Frontal cortex lesions eliminate the clock speed effect of dopaminergic drugs on interval timing.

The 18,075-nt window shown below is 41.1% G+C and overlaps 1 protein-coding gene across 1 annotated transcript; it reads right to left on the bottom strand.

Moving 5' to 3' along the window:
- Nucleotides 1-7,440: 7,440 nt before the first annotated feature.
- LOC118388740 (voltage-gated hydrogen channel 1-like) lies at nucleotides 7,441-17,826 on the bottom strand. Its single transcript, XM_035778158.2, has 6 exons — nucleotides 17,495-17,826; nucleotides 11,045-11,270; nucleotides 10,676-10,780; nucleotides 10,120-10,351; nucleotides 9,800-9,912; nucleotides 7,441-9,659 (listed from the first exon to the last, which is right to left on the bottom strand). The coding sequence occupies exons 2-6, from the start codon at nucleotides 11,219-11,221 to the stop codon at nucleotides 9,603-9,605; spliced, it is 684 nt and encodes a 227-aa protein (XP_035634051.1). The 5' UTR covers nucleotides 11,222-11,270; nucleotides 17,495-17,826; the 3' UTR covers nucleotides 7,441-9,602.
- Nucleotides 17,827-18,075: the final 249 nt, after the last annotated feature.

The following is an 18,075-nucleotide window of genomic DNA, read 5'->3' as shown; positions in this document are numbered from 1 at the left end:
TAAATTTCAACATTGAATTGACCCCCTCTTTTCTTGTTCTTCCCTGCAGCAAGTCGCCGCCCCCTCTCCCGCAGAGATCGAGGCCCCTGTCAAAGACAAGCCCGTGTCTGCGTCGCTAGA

Behavioral and pharmacological challenges using methamphetamine (MAP-0.5 and 1.0 mg/kg, i.p.), haloperidol (HAL-0.12 mg/kg, i.p.), and sulfated cholecystokinin octapeptide (CCK-0.05 and 0.1 mg/kg, i.p.) were used to evaluate the effects of excitotoxic lesions of cholinergic cell bodies in the medial septal area and the nucleus basalis magnocellularis, radiofrequency lesions of the fimbria-fornix, and aspiration lesions of the frontal cortex on interval timing in rats trained on a 40-s peak-interval procedure. Results demonstrated that lesions of the nucleus basalis magnocellularis and frontal cortex selectively reduced the modulatory control of clock speed which is likely mediated by dopamine D(2) receptors located on cortico-striatal neurons.
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